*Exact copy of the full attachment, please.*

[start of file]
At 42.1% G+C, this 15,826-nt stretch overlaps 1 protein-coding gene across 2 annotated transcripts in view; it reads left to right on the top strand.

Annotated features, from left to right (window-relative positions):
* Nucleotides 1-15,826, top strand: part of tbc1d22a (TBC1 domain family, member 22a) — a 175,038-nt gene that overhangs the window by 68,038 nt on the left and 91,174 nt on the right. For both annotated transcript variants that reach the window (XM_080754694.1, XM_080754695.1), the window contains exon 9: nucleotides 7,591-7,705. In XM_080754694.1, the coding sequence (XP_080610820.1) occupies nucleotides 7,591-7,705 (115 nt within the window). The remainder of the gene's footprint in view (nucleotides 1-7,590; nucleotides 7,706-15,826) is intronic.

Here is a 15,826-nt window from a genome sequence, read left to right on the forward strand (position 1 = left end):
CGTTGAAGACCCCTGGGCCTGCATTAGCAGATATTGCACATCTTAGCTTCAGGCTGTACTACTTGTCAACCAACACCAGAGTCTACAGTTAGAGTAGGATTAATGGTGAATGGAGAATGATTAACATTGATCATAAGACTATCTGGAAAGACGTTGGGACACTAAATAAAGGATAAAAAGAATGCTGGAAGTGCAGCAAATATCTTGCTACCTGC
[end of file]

At 42.1% G+C, this 15,826-nt stretch overlaps 1 protein-coding gene across 2 annotated transcripts in view; it reads left to right on the top strand.

Annotated features, from left to right (window-relative positions):
* Nucleotides 1-15,826, top strand: part of tbc1d22a (TBC1 domain family, member 22a) — a 175,038-nt gene that overhangs the window by 68,038 nt on the left and 91,174 nt on the right. For both annotated transcript variants that reach the window (XM_080754694.1, XM_080754695.1), the window contains exon 9: nucleotides 7,591-7,705. In XM_080754694.1, the coding sequence (XP_080610820.1) occupies nucleotides 7,591-7,705 (115 nt within the window). The remainder of the gene's footprint in view (nucleotides 1-7,590; nucleotides 7,706-15,826) is intronic.

Here is a 15,826-nt window from a genome sequence, read left to right on the forward strand (position 1 = left end):
CGTTGAAGACCCCTGGGCCTGCATTAGCAGATATTGCACATCTTAGCTTCAGGCTGTACTACTTGTCAACCAACACCAGAGTCTACAGTTAGAGTAGGATTAATGGTGAATGGAGAATGATTAACATTGATCATAAGACTATCTGGAAAGACGTTGGGACACTAAATAAAGGATAAAAAGAATGCTGGAAGTGCAGCAAATATCTTGCTACCTGC